The Iranian researchers, who published their findings in the journal Talanta, report that the detection limit obtained by this technique, based on corona discharge ion mobility spectrometer (IMS), is comparable to other methods used to detect and determine OTA in crops like licorice root but that it is less expensive and less time-consuming.
“Due to complexity of the current available techniques, only a few laboratories, mainly in Europe and North America, are known to carry out such analysis.
Hence, it usually takes a few weeks for a sample to be sent to the credible lab and analyzed. Considering these facts, the application of IMS in measuring OTA could be regarded as a rather faster, more available method,” note the authors.
OTA is a mycotoxin produced by several fungal species of the genera Penicillium and Aspergillus. Animal studies have linked the toxin to renal tumours at high dosages.
EC regulation imposing 80 ppb max levels for OTA in pure and undiluted liquorice extracts (obtained whereby 1kg of extract is obtained from 3 to 4 kg liquorice root) came into force earlier this year.
The toxin can develop in the liquorice root and, as it is a mould, will grow where there is moisture. The regulation requires producers to dry root more intensively so that moisture evaporates effectively and quickly.
The authors explained that measurements were carried out in the inverse operation mode to enhance the separation power of ion mobility spectrometry: “This novel method was developed in our lab in which, rather than generating an ion packet, a dip was created in the ion beam, hence increased resolution by up to 60 per cent as compared to the conventional linear mode,” they added.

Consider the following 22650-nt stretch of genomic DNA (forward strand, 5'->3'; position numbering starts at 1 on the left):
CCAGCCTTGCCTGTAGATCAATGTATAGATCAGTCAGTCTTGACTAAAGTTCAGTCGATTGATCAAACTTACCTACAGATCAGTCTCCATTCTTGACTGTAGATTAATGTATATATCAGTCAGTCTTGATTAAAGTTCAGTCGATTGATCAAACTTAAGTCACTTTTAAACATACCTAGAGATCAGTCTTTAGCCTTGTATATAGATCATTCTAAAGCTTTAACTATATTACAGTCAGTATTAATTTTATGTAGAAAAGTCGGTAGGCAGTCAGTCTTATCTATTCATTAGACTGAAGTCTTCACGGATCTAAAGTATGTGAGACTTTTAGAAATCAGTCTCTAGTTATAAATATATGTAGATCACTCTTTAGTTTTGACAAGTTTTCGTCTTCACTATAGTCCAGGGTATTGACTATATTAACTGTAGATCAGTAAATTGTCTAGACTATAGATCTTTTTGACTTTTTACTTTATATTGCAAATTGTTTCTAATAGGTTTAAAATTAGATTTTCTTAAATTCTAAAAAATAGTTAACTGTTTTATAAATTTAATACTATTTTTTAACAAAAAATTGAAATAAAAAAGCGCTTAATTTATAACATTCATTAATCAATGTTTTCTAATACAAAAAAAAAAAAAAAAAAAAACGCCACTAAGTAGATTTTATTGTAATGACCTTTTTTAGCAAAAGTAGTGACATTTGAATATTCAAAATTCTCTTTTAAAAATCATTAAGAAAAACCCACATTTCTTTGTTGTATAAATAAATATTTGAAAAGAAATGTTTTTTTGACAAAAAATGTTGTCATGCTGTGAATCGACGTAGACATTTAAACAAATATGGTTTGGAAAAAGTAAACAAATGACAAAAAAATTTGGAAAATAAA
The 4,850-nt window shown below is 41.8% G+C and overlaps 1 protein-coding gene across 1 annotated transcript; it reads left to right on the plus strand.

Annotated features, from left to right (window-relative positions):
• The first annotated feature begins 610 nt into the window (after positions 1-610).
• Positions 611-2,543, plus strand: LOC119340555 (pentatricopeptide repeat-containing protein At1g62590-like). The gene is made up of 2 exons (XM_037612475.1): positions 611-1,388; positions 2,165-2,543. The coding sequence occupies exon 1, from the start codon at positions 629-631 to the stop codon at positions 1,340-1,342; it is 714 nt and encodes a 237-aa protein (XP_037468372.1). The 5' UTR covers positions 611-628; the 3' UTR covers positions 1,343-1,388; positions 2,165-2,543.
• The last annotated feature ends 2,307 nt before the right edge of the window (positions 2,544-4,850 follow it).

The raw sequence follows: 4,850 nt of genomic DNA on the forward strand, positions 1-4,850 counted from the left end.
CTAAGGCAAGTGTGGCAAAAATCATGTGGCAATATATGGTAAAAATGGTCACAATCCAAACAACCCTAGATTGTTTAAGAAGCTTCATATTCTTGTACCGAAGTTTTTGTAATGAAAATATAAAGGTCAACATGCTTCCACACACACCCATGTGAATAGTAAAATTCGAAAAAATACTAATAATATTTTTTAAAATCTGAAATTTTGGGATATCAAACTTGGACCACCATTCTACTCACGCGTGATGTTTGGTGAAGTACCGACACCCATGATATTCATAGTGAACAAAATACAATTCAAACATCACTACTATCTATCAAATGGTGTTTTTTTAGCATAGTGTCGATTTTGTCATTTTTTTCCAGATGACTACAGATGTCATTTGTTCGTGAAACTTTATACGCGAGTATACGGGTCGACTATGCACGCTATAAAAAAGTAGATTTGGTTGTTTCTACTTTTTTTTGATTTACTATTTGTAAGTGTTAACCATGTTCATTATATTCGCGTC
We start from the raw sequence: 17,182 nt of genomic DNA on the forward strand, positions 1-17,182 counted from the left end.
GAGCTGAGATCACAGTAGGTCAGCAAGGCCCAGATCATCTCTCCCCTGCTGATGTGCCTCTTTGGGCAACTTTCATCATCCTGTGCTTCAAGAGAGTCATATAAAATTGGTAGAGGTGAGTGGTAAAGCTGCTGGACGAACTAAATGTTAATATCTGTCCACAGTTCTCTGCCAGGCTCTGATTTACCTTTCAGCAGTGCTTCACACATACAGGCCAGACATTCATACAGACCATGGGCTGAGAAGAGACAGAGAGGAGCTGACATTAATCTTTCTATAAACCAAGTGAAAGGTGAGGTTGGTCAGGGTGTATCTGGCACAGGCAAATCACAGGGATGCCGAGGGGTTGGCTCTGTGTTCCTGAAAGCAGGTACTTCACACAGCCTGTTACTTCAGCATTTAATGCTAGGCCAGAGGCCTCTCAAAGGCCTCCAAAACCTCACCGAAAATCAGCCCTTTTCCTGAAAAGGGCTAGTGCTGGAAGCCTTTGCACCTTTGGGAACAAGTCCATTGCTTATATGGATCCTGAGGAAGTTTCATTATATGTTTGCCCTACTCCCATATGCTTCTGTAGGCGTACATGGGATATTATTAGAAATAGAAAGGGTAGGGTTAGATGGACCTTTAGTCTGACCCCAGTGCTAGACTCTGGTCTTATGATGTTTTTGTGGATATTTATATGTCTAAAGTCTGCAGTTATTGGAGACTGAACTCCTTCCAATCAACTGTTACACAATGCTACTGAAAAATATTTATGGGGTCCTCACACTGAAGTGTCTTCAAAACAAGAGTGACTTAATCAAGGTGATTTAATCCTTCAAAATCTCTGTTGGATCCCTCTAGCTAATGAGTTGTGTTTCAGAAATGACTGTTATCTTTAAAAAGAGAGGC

The authors said that they divided a licorice root sample into two halves, one sent to an accredited lab, Gesellschaft für Bioanalytik in Hamburg, Germany (GBA), and one was used for extraction using their IMS procedure.
“The amount of OTA in the real sample was calculated to be 88 ± 6 pg/g equivalent to 8.8 ± 0.6 ng/g licorice root after recovery corrections were affected. This was very close to the value (8.5 ng/g) reported by GBA Lab, Germany, for a similar sample.
To verify the results, a similar procedure was used for a second fresh sample of licorice root and the OTA content was found to be 0.6 ± 0.1 ng/g, which is comparable to 0.5 ng/g reported by GBA Lab,” found the researchers.
They concluded that their novel approach yields an acceptable detection limit, a good accuracy, and an appropriate recovery level: “Low detection limit, fast response, simplicity, portability, and relatively low cost are its main advantages.”
Used by manufacturers in confectionery products - notably Trebor Bassett's (Cadbury's) Liquorice Allsorts brand and by French sweet leader Haribo liquorice is a wild-growing plant native to southern Europe and parts of Asia, and is harvested in the autumn two to three years after planting.
The concentrated and purified extract of the liquorice roots Glycyrrhiza glabra is used in confectionery formulations - as a sweetener, flavouring agent and enhancer, and debittering agent, with the major European markets for liquorice confectionery being Netherlands, Germany, Scandinavia, Spain, France and Italy.
Published online ahead of print: doi: 10.1016/j.talanta.2010.11.004
Title: Determination of ochratoxin A in licorice root using inverse ion mobility spectrometry
Authors: M Khalesi, M. Sheikh-Zeinoddin, M. Tabrizchi